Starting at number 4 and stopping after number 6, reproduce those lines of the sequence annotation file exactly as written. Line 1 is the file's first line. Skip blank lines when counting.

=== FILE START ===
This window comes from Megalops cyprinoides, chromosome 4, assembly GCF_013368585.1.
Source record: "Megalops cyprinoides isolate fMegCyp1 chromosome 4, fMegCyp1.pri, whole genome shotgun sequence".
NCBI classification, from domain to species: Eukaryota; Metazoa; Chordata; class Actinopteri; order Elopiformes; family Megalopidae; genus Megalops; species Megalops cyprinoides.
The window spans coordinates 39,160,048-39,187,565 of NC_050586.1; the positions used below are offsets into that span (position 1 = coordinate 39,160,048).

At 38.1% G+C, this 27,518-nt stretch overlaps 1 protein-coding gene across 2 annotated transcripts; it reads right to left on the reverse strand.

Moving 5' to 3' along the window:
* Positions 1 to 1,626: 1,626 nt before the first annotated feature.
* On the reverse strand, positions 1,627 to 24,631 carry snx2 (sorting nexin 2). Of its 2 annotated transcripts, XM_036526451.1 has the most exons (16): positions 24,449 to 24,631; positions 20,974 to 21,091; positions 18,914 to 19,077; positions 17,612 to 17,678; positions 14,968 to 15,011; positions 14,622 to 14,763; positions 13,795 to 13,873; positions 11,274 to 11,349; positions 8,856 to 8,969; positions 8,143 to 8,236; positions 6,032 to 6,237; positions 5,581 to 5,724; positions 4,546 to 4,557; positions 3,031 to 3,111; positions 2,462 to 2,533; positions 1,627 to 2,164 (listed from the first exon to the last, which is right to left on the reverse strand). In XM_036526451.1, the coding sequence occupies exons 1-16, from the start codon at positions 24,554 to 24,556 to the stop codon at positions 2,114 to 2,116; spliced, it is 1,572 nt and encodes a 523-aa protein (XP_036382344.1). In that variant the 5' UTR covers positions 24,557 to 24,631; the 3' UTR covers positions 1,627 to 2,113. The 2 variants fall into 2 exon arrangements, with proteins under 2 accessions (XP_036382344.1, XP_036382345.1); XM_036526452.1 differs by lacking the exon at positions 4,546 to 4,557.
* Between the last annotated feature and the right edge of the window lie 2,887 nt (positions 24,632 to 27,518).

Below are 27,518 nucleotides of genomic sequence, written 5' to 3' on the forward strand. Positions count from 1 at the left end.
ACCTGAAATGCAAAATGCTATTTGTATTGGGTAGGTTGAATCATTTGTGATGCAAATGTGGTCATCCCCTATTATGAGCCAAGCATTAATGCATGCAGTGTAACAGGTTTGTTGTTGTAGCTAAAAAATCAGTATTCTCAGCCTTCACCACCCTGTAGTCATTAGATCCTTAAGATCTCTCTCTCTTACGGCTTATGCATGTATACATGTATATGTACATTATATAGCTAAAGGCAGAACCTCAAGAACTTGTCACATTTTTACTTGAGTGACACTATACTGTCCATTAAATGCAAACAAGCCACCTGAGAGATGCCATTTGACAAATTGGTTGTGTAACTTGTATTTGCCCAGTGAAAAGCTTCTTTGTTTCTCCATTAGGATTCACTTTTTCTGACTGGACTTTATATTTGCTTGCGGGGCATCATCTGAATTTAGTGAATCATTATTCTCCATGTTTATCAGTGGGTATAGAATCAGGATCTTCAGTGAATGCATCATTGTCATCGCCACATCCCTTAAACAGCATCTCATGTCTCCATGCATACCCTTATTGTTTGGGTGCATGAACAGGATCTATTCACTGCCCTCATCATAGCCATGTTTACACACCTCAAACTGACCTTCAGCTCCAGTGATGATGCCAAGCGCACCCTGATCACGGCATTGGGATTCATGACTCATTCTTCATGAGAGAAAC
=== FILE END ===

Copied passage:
The window spans coordinates 39,160,048-39,187,565 of NC_050586.1; the positions used below are offsets into that span (position 1 = coordinate 39,160,048).

At 38.1% G+C, this 27,518-nt stretch overlaps 1 protein-coding gene across 2 annotated transcripts; it reads right to left on the reverse strand.

Moving 5' to 3' along the window: